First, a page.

Bianca Baxter, RIP. (Photo via Baxter’s Google + profile)
Ballroom dance star, actress, model, and former Playboy Playmate, Bianca Baxter, aka Barbie Mizrahi, passed away on December 21st. You can contribute to the fund for her service here.
Ashley Renee Benson was found murdered in a Doubletree Inn in Portland, Oregon. Her family, whom she spent Christmas Day with, said they had no knowledge of her sex work. The police say contact with family is rare in cases like this:
“A lot of the time in human trafficking cases, the victims are not able to live one place and they’re not living apart from the criminal activity or their abusers.”
The police have quickly co-opted her into the trafficking framework, all evidence to the contrary.
A woman in Adelaide, Australia died under similar circumstances, and is suspected to be a sex worker although her identity hasn’t yet been established. The way she is being written about is already significantly different, however: she’s being described as a woman who potentially came to Adelaide to work in the sex industry, no mention of trafficking.
A woman from Queens was arrested for running a brothel and “promoting prostitution,” after being found with hundreds of condoms in her car and three younger women who admitted to being sex workers but denied being trafficked. No matter, the police were determined to fit them into the trafficking framework anyway.
A New Zealand brothel worker made history by winning a sexual harassment case against the manager of her brothel, although the IBTimes appears to find the grounds a little questionable:
What makes the case interesting is that the woman was never assaulted or raped, ripped or dismissed, trafficked or forced to do things she did not like. The victim was Williams (name changed), who worked at a Wellington brothel, and her boss used to say certain things that made her feel uneasy.
Although verbal sexual harassment is understood as harassment in most other industries, apparently nothing short of trafficking qualifies as harassment in the sex industry.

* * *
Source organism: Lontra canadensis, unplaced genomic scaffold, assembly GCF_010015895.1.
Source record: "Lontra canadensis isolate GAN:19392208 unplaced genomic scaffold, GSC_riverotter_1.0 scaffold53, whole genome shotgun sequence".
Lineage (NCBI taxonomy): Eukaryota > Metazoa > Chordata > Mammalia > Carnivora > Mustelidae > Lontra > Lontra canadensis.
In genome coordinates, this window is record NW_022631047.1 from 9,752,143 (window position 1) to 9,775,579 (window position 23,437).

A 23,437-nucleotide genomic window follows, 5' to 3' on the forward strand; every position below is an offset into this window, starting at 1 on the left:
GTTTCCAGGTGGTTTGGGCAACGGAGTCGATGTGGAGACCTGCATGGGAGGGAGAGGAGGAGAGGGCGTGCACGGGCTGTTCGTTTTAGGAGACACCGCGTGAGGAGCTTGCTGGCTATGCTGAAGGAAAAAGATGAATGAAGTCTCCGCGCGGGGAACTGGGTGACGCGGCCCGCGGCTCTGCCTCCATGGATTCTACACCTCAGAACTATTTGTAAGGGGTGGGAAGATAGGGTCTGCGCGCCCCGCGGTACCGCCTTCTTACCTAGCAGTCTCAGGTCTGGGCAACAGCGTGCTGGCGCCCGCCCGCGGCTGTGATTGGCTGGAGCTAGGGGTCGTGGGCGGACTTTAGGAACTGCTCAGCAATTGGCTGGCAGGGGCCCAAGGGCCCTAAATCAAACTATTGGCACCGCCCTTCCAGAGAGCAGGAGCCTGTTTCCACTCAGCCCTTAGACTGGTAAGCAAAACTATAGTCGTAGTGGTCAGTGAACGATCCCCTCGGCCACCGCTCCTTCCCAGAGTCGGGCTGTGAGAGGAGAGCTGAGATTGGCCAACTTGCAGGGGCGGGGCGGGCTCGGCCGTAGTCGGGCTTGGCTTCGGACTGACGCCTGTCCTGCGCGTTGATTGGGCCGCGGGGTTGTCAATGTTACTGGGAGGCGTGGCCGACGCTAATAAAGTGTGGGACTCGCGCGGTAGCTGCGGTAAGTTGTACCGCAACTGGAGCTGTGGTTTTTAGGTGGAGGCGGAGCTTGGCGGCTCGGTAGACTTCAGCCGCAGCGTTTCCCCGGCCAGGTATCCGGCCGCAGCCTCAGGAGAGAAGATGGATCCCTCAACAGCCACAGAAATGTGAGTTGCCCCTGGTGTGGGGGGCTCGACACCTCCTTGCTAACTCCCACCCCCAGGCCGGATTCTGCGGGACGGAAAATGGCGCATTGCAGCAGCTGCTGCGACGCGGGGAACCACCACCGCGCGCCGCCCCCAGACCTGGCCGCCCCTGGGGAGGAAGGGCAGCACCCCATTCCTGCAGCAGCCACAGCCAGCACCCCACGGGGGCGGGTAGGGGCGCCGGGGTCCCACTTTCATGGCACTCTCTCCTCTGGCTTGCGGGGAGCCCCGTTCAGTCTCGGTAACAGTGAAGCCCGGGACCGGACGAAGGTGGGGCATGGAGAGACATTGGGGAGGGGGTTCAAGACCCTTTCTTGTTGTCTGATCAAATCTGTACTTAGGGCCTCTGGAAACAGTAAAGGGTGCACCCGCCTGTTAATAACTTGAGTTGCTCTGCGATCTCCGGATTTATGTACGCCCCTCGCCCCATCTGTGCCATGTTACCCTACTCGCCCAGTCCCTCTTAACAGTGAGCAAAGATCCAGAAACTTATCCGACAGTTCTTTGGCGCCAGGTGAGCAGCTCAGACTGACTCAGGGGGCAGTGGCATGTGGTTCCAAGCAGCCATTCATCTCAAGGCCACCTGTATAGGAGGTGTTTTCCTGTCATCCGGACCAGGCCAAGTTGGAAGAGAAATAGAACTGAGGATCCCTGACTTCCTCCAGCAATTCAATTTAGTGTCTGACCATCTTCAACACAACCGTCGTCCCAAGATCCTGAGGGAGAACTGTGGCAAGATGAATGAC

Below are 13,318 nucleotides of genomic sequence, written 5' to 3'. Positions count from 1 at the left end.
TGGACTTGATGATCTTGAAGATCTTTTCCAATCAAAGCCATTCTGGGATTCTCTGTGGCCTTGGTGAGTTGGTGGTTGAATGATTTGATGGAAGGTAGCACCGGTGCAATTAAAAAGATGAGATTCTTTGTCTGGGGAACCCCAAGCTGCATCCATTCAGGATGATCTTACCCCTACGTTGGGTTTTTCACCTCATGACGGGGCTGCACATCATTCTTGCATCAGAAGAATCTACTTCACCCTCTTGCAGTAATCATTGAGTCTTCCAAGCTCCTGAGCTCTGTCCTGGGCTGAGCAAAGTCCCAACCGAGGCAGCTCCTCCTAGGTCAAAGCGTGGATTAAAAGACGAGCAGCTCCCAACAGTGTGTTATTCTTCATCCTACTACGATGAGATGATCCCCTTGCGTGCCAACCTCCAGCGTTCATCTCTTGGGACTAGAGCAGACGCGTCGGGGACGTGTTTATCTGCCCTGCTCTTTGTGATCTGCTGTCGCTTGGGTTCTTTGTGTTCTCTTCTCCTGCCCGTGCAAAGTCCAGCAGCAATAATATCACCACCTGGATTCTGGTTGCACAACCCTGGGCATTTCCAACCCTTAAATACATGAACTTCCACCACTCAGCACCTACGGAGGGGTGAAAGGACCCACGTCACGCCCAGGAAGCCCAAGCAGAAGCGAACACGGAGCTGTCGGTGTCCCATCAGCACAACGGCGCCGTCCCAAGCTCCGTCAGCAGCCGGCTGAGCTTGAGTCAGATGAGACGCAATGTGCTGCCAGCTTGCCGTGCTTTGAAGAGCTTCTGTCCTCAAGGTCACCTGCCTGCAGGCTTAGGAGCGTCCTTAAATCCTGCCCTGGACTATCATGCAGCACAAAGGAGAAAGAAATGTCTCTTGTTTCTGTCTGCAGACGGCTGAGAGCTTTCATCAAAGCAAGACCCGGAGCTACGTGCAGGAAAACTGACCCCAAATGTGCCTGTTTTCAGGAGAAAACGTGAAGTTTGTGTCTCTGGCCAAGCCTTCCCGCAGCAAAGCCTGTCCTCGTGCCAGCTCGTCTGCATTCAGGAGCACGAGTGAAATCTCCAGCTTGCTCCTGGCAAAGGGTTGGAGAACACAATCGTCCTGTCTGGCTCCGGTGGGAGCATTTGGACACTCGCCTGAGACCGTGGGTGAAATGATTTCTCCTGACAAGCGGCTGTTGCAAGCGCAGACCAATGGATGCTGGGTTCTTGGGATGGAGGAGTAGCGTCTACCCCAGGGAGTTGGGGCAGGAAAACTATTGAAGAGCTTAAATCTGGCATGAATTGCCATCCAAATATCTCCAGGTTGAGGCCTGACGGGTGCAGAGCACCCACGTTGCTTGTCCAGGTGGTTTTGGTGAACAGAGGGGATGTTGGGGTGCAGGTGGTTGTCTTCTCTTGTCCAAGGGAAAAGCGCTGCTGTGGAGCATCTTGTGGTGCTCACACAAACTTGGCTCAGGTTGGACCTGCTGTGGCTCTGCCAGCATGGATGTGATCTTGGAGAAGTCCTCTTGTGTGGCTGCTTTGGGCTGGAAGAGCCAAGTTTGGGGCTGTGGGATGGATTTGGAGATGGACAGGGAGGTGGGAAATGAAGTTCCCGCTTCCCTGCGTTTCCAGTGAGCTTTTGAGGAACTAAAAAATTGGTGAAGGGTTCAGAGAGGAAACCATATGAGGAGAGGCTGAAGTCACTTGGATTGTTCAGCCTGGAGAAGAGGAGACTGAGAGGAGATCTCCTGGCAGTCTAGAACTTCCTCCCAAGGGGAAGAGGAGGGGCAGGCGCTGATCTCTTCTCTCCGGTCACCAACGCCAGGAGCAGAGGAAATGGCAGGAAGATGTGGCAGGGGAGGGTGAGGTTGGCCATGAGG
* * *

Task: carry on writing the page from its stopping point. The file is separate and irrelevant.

Street workers in Malawi are in conflict with bike taxis over methods of payment: according to one taxi operator, street workers use the taxis and then refuse to pay cash, offering an exchange of services instead.
Newsweek takes an unexpected (and unexpectedly pro-sex worker) look at Anita Sarkeesian’s sex work politics and her ongoing refusal to engage with sex workers around our requests for her to, please for God’s sake, stop saying “prostituted women.”
“What this tells us is that she sees men as creatures able to make sexual choices,” [Maggie] McNeil says, “but she sees women as creatures who can only have sex for traditional reasons—love, or romance or whatever. But if women are [having sex] for tactical reasons, then she sees this as somehow suspect—that a man must be doing that. Hence the [term] prostituted; someone has done this to her.”
Maddie Myers picks up the bat for us that Sarkeesian left in the dirt with this thoughtful post on Grand Theft Auto:
We need to think about what these games say about not just the people who make them, but the thousands and thousands of people who buy them, for whom this depiction of sex workers as disposable victims has become normalized past the point of even seeing the horror in it. If these games are always going to exist and never change, fine. But that does not excuse our own ignorance of them. And that does not remove our responsibility to talk with other people who play games, especially young teens, about what is being depicted.
The United States Food and Drug Administration has lifted the ban on blood donations from gay men, but still requires a year long wait after having gay sex, paid sex, or sex with an injection drug user. Which, effectively, means there’s still a ban on gay men, sex workers, and people whose partners are IDUs or sex workers. I didn’t want to give you my blood anyway.